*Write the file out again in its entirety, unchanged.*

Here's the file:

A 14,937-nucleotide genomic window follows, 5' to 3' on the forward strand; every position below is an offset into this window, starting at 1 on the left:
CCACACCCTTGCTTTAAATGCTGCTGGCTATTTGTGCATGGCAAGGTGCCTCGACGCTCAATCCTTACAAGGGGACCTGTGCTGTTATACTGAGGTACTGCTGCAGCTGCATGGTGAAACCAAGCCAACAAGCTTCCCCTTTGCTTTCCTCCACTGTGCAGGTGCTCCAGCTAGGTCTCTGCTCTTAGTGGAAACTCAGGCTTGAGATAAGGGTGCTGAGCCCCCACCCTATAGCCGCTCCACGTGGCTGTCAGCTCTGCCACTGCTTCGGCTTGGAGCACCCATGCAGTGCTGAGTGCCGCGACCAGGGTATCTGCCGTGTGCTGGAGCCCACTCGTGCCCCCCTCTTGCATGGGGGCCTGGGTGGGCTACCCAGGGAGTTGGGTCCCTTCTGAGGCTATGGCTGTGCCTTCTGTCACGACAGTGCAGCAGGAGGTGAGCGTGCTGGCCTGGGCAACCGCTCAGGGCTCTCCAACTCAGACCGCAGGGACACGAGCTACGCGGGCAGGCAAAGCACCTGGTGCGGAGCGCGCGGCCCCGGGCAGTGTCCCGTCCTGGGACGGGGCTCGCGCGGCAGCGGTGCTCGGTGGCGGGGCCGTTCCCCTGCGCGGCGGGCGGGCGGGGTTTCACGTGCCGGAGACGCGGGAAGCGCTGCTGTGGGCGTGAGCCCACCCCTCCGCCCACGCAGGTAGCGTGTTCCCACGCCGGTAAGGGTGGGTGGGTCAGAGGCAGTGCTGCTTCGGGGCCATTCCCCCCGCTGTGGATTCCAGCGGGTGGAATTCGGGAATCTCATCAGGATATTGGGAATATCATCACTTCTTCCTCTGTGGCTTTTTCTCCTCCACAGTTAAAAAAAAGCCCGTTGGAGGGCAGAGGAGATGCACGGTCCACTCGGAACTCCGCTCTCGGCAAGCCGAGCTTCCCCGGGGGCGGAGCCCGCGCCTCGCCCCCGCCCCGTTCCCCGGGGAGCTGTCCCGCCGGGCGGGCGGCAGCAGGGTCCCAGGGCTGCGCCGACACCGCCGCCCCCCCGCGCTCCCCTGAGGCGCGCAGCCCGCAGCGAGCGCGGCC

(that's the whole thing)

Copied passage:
A 14,937-nucleotide genomic window follows, 5' to 3' on the forward strand; every position below is an offset into this window, starting at 1 on the left:
CCACACCCTTGCTTTAAATGCTGCTGGCTATTTGTGCATGGCAAGGTGCCTCGACGCTCAATCCTTACAAGGGGACCTGTGCTGTTATACTGAGGTACTGCTGCAGCTGCATGGTGAAACCAAGCCAACAAGCTTCCCCTTTGCTTTCCTCCACTGTGCAGGTGCTCCAGCTAGGTCTCTGCTCTTAGTGGAAACTCAGGCTTGAGATAAGGGTGCTGAGCCCCCACCCTATAGCCGCTCCACGTGGCTGTCAGCTCTGCCACTGCTTCGGCTTGGAGCACCCATGCAGTGCTGAGTGCCGCGACCAGGGTATCTGCCGTGTGCTGGAGCCCACTCGTGCCCCCCTCTTGCATGGGGGCCTGGGTGGGCTACCCAGGGAGTTGGGTCCCTTCTGAGGCTATGGCTGTGCCTTCTGTCACGACAGTGCAGCAGGAGGTGAGCGTGCTGGCCTGGGCAACCGCTCAGGGCTCTCCAACTCAGACCGCAGGGACACGAGCTACGCGGGCAGGCAAAGCACCTGGTGCGGAGCGCGCGGCCCCGGGCAGTGTCCCGTCCTGGGACGGGGCTCGCGCGGCAGCGGTGCTCGGTGGCGGGGCCGTTCCCCTGCGCGGCGGGCGGGCGGGGTTTCACGTGCCGGAGACGCGGGAAGCGCTGCTGTGGGCGTGAGCCCACCCCTCCGCCCACGCAGGTAGCGTGTTCCCACGCCGGTAAGGGTGGGTGGGTCAGAGGCAGTGCTGCTTCGGGGCCATTCCCCCCGCTGTGGATTCCAGCGGGTGGAATTCGGGAATCTCATCAGGATATTGGGAATATCATCACTTCTTCCTCTGTGGCTTTTTCTCCTCCACAGTTAAAAAAAAGCCCGTTGGAGGGCAGAGGAGATGCACGGTCCACTCGGAACTCCGCTCTCGGCAAGCCGAGCTTCCCCGGGGGCGGAGCCCGCGCCTCGCCCCCGCCCCGTTCCCCGGGGAGCTGTCCCGCCGGGCGGGCGGCAGCAGGGTCCCAGGGCTGCGCCGACACCGCCGCCCCCCCGCGCTCCCCTGAGGCGCGCAGCCCGCAGCGAGCGCGGCC